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After 15 years in a vegetative state, man recovers minimal consciousness

After 15 years in a vegetative state, man recovers minimal consciousness

Advances in science and technology can be instrumental in treating a range of diseases - or even to prevent a problem before it even happens. A recent history is stirring physicians around the world as well as the population.

After suffering a car accident, a 35-year-old man who has been in persistent vegetative state for 15 years. But after receiving electrical stimulation in the vagus nerve, one of the main responsible for connecting the brain to the rest of the body, he was able to move his head and widen his eyes.

Researcher Angela Sirigu, who led the work at the Institute of Sciences Cognitive Marc Jeannerod in Lyon, France, said: "He is still paralyzed, he can not speak, but now he is more attentive."

The new treatment challenges a widely accepted view that there is no prospect for a patient to recover the if he is in a coma for more than 12 months. According to Niels Birbaumer, a professor at the University of Tübingen and a pioneer in brain-computer interfaces to help patients with neurological disorders, the results of the research ethical problems. "Many of these patients can and will be neglected, and passive euthanasia can often happen in a vegetative state." This article is a warning to all those who believe that this state is hopeless after a year. " In this event, doctors performed a 20-minute surgery, in which a small electric appliance was implanted in the patient's neck. After a month of minor shocks in the region, the patient's attention, movements and brain activity improved significantly and he shifted to a minimal state. Recordings of brain activity also revealed important changes, such as signs of increased electrical communication between brain regions and more activities in areas linked to movement, sensation and consciousness. The vagus nerve, which the treatment has reached, connects the brain to almost every vital organ in the body. In the brain, it is directly linked to two regions known to play roles in alertness and consciousness. "Empowering the sending of information by the vagus nerve to the brain helps to restore consciousness even after many years in a vegetative state, The direct connection between the nucleus from which the vagus nerve originates and the thalamus (the region of the brain responsible for regulating sleep, consciousness, and the waking state) may lead to a loss of consciousness that is irreversible after 12 months. to be the cause of the significant increase in activity at the cortex level, "the researchers commented in the article.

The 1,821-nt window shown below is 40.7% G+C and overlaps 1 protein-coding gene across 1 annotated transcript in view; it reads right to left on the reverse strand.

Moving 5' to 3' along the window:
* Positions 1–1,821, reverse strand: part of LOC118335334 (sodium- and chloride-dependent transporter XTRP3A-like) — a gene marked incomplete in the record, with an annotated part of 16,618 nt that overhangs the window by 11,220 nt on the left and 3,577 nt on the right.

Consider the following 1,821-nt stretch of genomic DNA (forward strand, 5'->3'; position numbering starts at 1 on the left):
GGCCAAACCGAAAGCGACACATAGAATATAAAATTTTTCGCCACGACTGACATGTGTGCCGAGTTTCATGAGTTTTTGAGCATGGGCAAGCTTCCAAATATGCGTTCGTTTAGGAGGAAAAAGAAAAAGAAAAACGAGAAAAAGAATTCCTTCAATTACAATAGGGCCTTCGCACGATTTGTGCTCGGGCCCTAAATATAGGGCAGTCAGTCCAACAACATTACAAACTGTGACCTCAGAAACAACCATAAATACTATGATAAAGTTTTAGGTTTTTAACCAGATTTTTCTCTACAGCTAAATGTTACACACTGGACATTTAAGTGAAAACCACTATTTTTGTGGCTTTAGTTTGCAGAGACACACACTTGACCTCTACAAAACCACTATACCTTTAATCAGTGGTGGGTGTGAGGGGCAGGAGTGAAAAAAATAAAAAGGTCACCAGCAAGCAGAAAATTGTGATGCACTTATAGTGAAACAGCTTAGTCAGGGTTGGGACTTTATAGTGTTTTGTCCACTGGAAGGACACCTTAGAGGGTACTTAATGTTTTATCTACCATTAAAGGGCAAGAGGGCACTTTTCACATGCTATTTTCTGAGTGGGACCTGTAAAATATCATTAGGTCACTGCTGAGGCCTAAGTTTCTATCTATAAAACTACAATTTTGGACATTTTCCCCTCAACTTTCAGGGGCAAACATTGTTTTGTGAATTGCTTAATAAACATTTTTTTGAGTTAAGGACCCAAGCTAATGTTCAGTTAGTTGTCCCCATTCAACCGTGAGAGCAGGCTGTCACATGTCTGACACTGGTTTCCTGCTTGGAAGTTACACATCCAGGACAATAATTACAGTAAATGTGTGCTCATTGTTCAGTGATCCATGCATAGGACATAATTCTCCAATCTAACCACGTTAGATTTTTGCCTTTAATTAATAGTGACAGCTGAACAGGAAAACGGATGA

In order to be able to implement the technique in the near future, the team intends to dedicate itself initially to the expansion of the experiment. "I think, after this case report, we should consider testing a larger number of people. Specifically, I believe that such treatment may be important for minimally aware patients, giving them more chances to communicate with the outside world. serious clinical patients are possible when the right intervention is appropriate and powerful, "the study's author told The Guardian.

So they plan to conduct a collaborative study involving several clinical research centers. "But as a cognitive neuroscientist, my goal is also to understand the neural mechanisms involved, so more basic research will also be important in advancing our understanding of this fascinating ability of our minds to produce awareness."


Anvisa approves medicine to treat heart failure

Anvisa approves medicine to treat heart failure

This week, a new class of medicine for treating heart failure will reach Brazilian pharmacies. In May 2017, the National Agency of Sanitary Surveillance (Anvisa) approved the registration of an unpublished medicine for the treatment of heart failure. The remedy Entresto (sacubitril / valsartan) is indicated for adult patients whose symptoms are triggered by daily activities, but also occurring when they are at rest.

(Health)

Rage Crisis and Excessive Exercise Increase Risk of Heart Attack

Rage Crisis and Excessive Exercise Increase Risk of Heart Attack

Previous studies have already explored this theory that attacks of rage or physical exertion can trigger a heart attack, but the samples were small and inconclusive. Andrew Smyth, lead author of the study and researcher at McMaster University in Canada, commented: "Previous studies have explored these triggers for heart attack, yet they have had fewer participants or were done in one country, and data were limited to many parts of the world "The new study evaluated data from 12,000 patients with a mean age of 58 years who had a heart attack for the first time.

(Health)